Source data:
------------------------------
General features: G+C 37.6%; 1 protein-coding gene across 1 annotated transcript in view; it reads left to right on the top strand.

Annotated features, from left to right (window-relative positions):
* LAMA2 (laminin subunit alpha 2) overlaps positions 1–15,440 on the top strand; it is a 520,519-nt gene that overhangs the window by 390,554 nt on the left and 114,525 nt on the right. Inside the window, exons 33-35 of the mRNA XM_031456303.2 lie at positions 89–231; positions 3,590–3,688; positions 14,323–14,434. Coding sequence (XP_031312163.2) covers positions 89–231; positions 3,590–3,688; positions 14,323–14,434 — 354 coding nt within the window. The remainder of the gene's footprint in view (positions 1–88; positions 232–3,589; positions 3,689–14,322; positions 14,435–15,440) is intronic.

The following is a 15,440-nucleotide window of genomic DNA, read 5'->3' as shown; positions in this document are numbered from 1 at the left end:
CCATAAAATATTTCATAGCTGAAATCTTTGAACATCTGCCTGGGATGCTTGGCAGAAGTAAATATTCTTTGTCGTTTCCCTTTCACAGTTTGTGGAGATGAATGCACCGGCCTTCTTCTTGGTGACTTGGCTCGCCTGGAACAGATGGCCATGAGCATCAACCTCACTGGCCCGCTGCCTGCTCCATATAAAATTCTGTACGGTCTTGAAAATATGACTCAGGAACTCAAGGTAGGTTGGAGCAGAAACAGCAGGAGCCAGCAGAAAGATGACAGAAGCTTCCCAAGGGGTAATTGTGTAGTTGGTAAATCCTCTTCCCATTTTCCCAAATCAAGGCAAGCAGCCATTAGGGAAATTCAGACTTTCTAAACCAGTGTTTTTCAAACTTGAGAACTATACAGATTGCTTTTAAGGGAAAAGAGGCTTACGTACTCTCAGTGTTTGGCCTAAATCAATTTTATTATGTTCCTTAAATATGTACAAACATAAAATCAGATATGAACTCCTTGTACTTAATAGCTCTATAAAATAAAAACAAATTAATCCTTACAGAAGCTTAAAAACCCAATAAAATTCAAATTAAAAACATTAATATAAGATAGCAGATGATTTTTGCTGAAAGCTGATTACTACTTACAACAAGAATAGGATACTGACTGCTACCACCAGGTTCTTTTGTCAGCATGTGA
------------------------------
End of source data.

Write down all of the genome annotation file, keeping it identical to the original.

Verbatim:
General features: G+C 37.6%; 1 protein-coding gene across 1 annotated transcript in view; it reads left to right on the top strand.

Annotated features, from left to right (window-relative positions):
* LAMA2 (laminin subunit alpha 2) overlaps positions 1–15,440 on the top strand; it is a 520,519-nt gene that overhangs the window by 390,554 nt on the left and 114,525 nt on the right. Inside the window, exons 33-35 of the mRNA XM_031456303.2 lie at positions 89–231; positions 3,590–3,688; positions 14,323–14,434. Coding sequence (XP_031312163.2) covers positions 89–231; positions 3,590–3,688; positions 14,323–14,434 — 354 coding nt within the window. The remainder of the gene's footprint in view (positions 1–88; positions 232–3,589; positions 3,689–14,322; positions 14,435–15,440) is intronic.

The following is a 15,440-nucleotide window of genomic DNA, read 5'->3' as shown; positions in this document are numbered from 1 at the left end:
CCATAAAATATTTCATAGCTGAAATCTTTGAACATCTGCCTGGGATGCTTGGCAGAAGTAAATATTCTTTGTCGTTTCCCTTTCACAGTTTGTGGAGATGAATGCACCGGCCTTCTTCTTGGTGACTTGGCTCGCCTGGAACAGATGGCCATGAGCATCAACCTCACTGGCCCGCTGCCTGCTCCATATAAAATTCTGTACGGTCTTGAAAATATGACTCAGGAACTCAAGGTAGGTTGGAGCAGAAACAGCAGGAGCCAGCAGAAAGATGACAGAAGCTTCCCAAGGGGTAATTGTGTAGTTGGTAAATCCTCTTCCCATTTTCCCAAATCAAGGCAAGCAGCCATTAGGGAAATTCAGACTTTCTAAACCAGTGTTTTTCAAACTTGAGAACTATACAGATTGCTTTTAAGGGAAAAGAGGCTTACGTACTCTCAGTGTTTGGCCTAAATCAATTTTATTATGTTCCTTAAATATGTACAAACATAAAATCAGATATGAACTCCTTGTACTTAATAGCTCTATAAAATAAAAACAAATTAATCCTTACAGAAGCTTAAAAACCCAATAAAATTCAAATTAAAAACATTAATATAAGATAGCAGATGATTTTTGCTGAAAGCTGATTACTACTTACAACAAGAATAGGATACTGACTGCTACCACCAGGTTCTTTTGTCAGCATGTGA